Look at a map, and it becomes immediately evident that Huntersville is right in perhaps the sweetest of the sweet spots as Charlotte suburbs go.
From its southernmost point, uptown is barely a 10-minute shot down Interstate 77. On its northern borders, you can dip your toes or launch your boat into the vast expanses of Lake Norman.
It’s ringed by attractive sites – nature preserves (Stephens Road and Rural Hill, both to the west); parks that are both bigger (Latta Plantation, to the south) and smaller (North Mecklenburg, to the north); and two shopping meccas: traditional Northlake Mall in north Charlotte and “lifestyle center” Birkdale Village, just a couple thousand feet from the lake.
But ditch the map and drive around Huntersville to get a real sense of all it offers.
Never miss a local story.
There are nearly 50,000 people spread across 31 square miles of land, so it’s not exactly a small town. Yet parts have plenty of small-town atmosphere.
At the intersection of Old Statesville Road and Gilead Road is the “old downtown” area, which actually serves as a collision of old and new: Dated buildings house Lupie’s Cafe, Bella di Sera Formal Wear and Video Game World on one block, catty-corner from a not-so-modern Cashion’s Quik Stop. On the other corners, though, are newer, nicer brick structures that are home to Town Hall and the gleaming Discovery Place KIDS museum.
From there, you can walk to the old Post Office on Gilead, or to Huntersville Elementary School, or to Crafty Beer Guys – the new “It” place to hang in the warmer months, when you can lazily enjoy a craft beer or wine on the porch or the grass out front, in a child- and dog-friendly environment.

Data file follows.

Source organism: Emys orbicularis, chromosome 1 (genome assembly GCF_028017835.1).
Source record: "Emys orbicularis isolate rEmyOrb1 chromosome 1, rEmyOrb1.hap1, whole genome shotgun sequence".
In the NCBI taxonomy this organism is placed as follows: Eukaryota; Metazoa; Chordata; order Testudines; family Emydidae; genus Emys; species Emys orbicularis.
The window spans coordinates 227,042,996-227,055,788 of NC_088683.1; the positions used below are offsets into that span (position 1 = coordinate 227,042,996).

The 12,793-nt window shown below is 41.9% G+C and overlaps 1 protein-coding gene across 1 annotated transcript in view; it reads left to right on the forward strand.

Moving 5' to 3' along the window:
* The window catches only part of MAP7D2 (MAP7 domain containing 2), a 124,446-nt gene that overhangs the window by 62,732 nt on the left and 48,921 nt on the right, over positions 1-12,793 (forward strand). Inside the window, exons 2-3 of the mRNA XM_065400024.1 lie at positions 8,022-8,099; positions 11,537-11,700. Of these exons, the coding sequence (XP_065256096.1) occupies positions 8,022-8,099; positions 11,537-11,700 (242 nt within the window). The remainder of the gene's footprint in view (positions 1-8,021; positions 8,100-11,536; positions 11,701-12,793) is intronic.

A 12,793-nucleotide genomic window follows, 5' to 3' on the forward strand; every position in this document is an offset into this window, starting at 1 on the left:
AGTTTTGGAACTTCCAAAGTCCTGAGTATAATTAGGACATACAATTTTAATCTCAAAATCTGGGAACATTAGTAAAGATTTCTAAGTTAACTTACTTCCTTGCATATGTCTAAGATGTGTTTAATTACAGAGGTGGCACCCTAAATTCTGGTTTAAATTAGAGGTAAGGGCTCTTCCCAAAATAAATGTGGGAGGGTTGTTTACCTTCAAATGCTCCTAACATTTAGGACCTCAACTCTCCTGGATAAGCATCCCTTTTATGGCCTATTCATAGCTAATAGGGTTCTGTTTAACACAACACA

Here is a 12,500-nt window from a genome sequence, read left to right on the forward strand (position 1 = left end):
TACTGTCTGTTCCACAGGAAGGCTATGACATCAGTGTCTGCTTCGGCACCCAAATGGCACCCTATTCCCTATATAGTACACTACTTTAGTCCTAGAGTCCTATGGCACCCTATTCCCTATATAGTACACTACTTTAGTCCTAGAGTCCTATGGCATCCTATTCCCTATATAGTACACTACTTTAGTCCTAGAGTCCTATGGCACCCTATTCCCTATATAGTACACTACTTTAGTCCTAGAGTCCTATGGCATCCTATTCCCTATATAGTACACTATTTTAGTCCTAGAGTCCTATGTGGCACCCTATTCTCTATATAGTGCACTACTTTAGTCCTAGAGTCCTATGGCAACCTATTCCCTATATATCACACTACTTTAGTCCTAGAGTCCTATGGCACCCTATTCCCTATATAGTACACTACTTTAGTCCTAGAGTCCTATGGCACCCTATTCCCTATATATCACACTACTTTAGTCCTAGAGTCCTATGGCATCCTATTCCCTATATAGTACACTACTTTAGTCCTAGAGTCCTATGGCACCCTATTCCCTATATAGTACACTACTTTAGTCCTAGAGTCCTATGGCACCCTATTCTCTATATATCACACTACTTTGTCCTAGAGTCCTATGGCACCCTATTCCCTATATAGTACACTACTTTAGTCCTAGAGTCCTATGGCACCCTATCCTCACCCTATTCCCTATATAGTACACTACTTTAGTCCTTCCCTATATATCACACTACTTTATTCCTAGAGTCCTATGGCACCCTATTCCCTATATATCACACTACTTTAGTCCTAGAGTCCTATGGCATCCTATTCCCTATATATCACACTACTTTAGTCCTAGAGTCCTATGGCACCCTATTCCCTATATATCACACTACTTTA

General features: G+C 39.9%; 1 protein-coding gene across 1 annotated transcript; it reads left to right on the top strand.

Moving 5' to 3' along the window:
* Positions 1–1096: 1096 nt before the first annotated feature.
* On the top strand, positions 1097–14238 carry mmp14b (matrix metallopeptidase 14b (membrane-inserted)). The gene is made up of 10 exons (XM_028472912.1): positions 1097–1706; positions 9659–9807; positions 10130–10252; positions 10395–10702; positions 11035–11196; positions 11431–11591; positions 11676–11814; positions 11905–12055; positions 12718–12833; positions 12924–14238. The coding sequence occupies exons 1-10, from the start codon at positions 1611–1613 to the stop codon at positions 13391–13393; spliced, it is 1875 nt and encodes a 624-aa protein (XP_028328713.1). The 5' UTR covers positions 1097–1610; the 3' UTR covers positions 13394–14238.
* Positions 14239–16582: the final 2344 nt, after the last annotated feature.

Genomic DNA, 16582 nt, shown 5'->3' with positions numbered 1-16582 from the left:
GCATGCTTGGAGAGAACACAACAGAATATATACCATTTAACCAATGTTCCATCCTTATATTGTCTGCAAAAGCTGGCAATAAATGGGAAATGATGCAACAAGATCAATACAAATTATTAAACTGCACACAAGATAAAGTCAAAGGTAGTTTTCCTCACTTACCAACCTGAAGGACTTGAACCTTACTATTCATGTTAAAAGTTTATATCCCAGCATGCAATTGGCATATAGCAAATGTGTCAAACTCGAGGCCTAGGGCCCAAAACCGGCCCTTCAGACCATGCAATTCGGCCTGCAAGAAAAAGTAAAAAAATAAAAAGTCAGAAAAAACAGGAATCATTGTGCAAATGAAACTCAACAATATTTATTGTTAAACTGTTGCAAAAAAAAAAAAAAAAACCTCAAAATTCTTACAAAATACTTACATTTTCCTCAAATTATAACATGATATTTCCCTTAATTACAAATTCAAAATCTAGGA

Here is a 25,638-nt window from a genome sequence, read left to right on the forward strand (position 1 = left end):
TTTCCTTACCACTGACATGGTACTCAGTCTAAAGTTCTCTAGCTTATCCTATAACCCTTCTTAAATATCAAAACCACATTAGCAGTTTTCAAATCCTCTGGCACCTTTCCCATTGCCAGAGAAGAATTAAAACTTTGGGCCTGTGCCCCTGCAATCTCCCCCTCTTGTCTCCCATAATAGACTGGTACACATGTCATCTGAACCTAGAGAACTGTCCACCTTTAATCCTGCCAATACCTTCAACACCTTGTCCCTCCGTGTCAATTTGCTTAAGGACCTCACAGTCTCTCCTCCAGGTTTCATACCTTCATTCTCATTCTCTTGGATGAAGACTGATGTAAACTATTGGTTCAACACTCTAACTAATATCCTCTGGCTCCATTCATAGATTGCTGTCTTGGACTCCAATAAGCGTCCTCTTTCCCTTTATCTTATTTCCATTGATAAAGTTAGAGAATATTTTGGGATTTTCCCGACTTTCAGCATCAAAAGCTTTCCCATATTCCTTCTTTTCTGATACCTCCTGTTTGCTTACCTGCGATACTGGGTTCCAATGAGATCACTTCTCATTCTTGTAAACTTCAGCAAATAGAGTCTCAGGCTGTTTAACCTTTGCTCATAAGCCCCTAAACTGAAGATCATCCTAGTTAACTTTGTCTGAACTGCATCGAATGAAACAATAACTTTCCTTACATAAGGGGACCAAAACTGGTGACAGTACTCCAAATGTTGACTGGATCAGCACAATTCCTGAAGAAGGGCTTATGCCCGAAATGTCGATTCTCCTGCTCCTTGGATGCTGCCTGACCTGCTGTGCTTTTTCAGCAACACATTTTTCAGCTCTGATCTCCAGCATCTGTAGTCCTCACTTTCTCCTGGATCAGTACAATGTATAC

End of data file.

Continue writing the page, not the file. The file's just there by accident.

This section of Huntersville stands in stark contrast to busy Sam Furr Road, which is more heavily trafficked because it connects so many of its middle- and upper-class subdivisions to seemingly endless shopping opportunities: Target, Lowe’s, Home Depot, grocery stores, shoe stores, restaurant and bars galore, and Birkdale.
At rush hour, Sam Furr can be a real pain. And if you work to the south of Huntersville, getting home is routinely a chore. Interstate 77 usually clogs shortly after getting beyond the I-485 interchange, and can move at a snail’s pace through Exit 23 (Gilead), Exit 25 (Sam Furr) and often as far as Exits 28 and 30.
This is the only remaining stretch of four-lane interstate in Mecklenburg County. The state plans to (finally) widen it in the coming years, although the solution – toll lanes – has been a controversial issue.
Fortunately, there are plenty of places to find serenity in Huntersville. I love cycling on back roads out by Rural Hill, running trails in Latta Plantation, going ’round and ’round on foot or on the bike in Huntersville Business Park (which to me is one of the safest and most fitness-friendly loops in the county for such activities).
For more unique out-of-the-way adventures, Latta also offers a cool off-road Segway tour of trails and Mountain Island Lake that lasts three hours and costs just $35, and Paddle Core Fitness offers activities such as paddleboard yoga at Mountain Island Lake.
I can’t confidently say Huntersville is the best place to live in the Charlotte area. There are strong arguments for lots of other places, and you’ll find them elsewhere in Living Here.
What I can say is there’s no denying it sits in a geographical sweet spot – and that while this column isn’t likely to make non-Huntersville residents rush to move here, hopefully it’ll make you realize the town might be worth an occasional visit.